Thoughts, essays, and writings on Liberty. Written by the heirs of Patrick Henry.

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December 19, 2006

Why The Republicans Lost Part V

by Doug Mataconis

Michael Gerson, a former policy advisor and speech writer for President Bush, looks at the results of November’s elections, and concludes that the GOP should abandon it’s limited government philosophy:

Campaigning on the size of government in 2008, while opponents talk about health care, education and poverty, will seem, and be, procedural, small-minded, cold and uninspired. The moral stakes are even higher. What does antigovernment conservatism offer to inner-city neighborhoods where violence is common and families are rare? Nothing. What achievement would it contribute to racial healing and the unity of our country? No achievement at all. Anti-government conservatism turns out to be a strange kind of idealism—an idealism that strangles mercy.

No, the idealism comes from those who look at the state and see the solution to all of our problems, despite the fact that history demonstrates over and over again that there are just some things that the government is incapable of doing correctly.

If this is the future of the GOP, then Bob Barr may not be the only one leaving.
Previous Posts:

Why The Republicans Lost
Why The Republicans Lost Part II
Why The Republicans Lost Part III
Why The Republicans Won’t Recover
Why Republicans Need Libertarians
Why The Republicans Lost Part IV


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5 Comments

  1. “What does antigovernment conservatism offer to inner-city neighborhoods where violence is common and families are rare? Nothing. What achievement would it contribute to racial healing and the unity of our country?”

    Jesus. Explain to me how that is in anyway different from something I might hear coming out of a Democratic strategist’s mouth.

    Goldwater and Reagan weep.

    Comment by mike — December 19, 2006 @ 10:01 am
  2. And just how did violence become common and families rare in the inner city? Great Society, maybe?

    Yeah. Great frakking society.

    Comment by Ken — December 19, 2006 @ 1:40 pm
  3. Drugs!!!
    There are more families than you think.
    This is how myths affects policy. Policy bring myths into reality. Another myth that the Great Society had an devastating effect on the poor. It probably had little effect. It didn’t bring drugs and it certainly didn’t design crack cocaine. (marijuana is cheap, but couldn’t have people smoking that) Many working people were the first to fall victim to this drugs. The drugs brought illegal guns and anyone in the neighborhood can buy one, including children. Fear and stress has brought more violence. Guns have also empowered the psyche, so violence erupts when someone has something to prove. You can blame that on history.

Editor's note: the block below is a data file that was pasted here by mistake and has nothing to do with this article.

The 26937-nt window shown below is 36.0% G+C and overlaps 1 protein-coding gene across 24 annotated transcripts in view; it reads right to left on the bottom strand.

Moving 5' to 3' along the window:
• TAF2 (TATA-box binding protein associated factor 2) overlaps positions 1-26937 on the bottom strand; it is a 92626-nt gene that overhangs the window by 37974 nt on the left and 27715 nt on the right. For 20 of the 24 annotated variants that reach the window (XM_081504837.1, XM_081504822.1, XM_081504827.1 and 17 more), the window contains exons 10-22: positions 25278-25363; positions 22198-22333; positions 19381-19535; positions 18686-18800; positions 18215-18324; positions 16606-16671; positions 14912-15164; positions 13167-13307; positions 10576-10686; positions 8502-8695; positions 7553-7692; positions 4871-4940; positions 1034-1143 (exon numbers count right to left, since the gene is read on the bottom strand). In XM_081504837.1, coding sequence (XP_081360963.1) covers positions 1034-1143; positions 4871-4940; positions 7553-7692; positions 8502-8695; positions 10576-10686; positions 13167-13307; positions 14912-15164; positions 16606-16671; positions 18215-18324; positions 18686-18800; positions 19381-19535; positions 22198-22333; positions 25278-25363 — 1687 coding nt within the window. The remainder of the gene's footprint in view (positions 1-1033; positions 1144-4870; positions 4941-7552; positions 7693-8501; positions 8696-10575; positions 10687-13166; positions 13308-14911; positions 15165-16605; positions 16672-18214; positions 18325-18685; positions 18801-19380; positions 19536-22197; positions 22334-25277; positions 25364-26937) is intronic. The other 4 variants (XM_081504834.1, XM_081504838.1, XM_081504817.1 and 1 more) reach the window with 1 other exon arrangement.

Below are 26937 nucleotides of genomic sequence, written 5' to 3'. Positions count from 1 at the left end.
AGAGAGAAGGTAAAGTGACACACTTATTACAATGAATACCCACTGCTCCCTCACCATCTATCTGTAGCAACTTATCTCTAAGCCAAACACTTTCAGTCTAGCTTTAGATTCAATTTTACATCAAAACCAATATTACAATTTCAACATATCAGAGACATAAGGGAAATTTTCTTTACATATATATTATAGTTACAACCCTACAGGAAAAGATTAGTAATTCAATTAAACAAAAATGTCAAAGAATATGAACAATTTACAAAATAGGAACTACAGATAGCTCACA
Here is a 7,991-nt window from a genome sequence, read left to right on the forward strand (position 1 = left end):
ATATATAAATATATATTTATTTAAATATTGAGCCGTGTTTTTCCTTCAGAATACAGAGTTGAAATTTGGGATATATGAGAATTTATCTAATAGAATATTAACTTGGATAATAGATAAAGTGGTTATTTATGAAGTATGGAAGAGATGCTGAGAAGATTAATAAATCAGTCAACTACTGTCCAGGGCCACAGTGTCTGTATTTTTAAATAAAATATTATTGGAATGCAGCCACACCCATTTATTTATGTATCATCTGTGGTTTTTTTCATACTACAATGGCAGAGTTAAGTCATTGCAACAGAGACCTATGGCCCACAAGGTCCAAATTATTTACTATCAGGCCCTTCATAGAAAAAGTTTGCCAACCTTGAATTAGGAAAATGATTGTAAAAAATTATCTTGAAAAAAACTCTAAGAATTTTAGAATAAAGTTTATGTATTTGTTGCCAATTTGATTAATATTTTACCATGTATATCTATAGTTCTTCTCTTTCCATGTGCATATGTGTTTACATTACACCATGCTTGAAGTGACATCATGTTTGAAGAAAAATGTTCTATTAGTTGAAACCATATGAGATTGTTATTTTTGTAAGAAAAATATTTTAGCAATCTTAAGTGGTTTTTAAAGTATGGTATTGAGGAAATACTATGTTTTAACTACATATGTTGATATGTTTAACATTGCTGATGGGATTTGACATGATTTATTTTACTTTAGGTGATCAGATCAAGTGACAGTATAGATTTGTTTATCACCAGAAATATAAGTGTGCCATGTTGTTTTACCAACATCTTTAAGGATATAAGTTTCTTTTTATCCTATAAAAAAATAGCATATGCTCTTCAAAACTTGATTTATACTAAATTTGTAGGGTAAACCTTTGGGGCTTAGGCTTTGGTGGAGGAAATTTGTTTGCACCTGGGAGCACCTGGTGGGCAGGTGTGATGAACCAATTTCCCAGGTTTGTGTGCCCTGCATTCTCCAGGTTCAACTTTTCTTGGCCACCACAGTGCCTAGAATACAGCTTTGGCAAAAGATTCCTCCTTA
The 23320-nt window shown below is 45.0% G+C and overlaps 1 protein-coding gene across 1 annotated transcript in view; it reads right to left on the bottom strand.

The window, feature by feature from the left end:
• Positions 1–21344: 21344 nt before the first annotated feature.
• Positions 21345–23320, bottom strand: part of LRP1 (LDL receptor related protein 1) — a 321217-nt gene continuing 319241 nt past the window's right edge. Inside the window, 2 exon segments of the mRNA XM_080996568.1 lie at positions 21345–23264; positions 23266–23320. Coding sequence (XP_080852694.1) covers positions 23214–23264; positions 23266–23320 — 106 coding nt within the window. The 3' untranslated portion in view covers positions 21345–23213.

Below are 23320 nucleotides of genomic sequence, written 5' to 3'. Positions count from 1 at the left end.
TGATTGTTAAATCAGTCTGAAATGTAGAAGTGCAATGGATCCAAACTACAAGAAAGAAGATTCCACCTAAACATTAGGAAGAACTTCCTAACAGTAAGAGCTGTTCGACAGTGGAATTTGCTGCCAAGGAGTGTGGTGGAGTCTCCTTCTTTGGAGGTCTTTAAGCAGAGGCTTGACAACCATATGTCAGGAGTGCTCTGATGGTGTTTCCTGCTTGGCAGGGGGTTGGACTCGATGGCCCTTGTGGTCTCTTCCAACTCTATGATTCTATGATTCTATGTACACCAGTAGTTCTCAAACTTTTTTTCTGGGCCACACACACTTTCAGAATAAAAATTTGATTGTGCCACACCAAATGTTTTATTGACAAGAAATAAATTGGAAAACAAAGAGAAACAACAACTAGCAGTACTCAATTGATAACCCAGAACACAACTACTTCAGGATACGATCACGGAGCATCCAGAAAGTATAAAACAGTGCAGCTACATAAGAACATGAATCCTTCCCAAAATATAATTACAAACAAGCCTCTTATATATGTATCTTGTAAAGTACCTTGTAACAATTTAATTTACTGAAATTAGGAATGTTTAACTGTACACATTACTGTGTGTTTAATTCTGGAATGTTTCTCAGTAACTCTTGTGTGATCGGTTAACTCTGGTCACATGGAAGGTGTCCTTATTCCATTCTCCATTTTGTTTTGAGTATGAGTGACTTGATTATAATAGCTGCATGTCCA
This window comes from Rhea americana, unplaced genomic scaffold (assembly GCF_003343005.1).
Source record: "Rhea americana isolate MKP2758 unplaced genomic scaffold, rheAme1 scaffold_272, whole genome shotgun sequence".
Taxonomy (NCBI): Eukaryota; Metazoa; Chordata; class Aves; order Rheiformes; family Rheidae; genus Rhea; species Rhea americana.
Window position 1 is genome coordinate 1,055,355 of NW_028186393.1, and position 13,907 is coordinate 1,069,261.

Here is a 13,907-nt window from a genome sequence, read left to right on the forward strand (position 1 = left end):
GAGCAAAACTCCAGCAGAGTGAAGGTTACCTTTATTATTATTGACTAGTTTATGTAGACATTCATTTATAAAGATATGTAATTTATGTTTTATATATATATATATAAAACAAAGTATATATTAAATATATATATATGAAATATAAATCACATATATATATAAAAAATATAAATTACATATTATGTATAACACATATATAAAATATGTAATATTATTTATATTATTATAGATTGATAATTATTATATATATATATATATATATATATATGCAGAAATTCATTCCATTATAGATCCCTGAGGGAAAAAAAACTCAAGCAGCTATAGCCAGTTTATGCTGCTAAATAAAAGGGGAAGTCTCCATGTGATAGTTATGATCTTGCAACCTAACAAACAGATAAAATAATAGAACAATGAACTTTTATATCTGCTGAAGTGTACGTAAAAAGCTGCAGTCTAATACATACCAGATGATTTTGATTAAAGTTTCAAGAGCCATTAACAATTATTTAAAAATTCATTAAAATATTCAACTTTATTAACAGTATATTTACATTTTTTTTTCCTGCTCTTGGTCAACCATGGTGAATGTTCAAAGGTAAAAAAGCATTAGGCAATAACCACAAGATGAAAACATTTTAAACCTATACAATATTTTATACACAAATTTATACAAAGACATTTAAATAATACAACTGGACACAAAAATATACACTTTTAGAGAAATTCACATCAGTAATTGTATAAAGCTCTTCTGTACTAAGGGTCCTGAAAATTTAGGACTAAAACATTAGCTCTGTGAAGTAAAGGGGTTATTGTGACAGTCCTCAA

Generally most people are clueless, regardless of political affiliation; when is comes to the racial divide. One thing though, a good start would not always refer to black people’s failings.

    Comment by VRB — December 19, 2006 @ 3:23 pm
  4. Hey VRB, it’s not just drugs and the War on Drugs. They have contributed in huge part to the institutionalization of poverty in the inner city. However, the New Deal and the Great Society are not innocent either. There is plenty of evidence that government welfare programs contribute to creating ceilings on wealth for the poor. It is also true that other wars on victimless crimes contribute to the problems. As does, sad to say, “affirmative action”. The best way to free the inner city of poverty is the one way we will not try, get the government the hell out of the intervention business. Make sure the playing field is level for all people and let them compete. Turn off the Drug War. Turn off the prosecution of victimless crimes. Chase down actual criminals who are violating others life, liberty and property.

    Comment by Adam Selene — December 19, 2006 @ 5:20 pm
  5. May be the government programs were detrimental by default. Where I grew up the Great society Programs were riddled with fraud and outright theft. The poor did not see any of those programs come to fruition. As with any program including the military, there are always business that spring up, just to bid on the contracts. (It boggles my mind that the next jet fighter will cost 82 million dollars a piece.)Our culture define what was right for people on welfare, the poor were down upon and the lowest values were upheld. During the welfare reform, such business sprung up again. One company charged ten times as much to train a person, than if they had sent that person to a community college. We would rather train that person for a useless job because they are poor and therefore not deserving, than to educate that person. This happened when this state had a Republican governor and legislature. So I don’t think we can blame the Democrats for all of societies problems.

    During my lifetime, I have seen so many blacks deprived.(ones that were qualified) I don’t think in another 100 years affirmative action would right any of that lost potential. So I can’t discuss it. You see not every black person was a share cropper and many have three generations of college graduates. You could only have so many doctors, lawyers, teachers, morticians and ministers. Others left the south, some others like my Dad worked in the Feds mail room as a clerk with a bachelors degree in science. Fortunately he was able to change jobs as the times changed, but many others before him never made it.

    Comment by VRB — December 19, 2006 @ 8:50 pm

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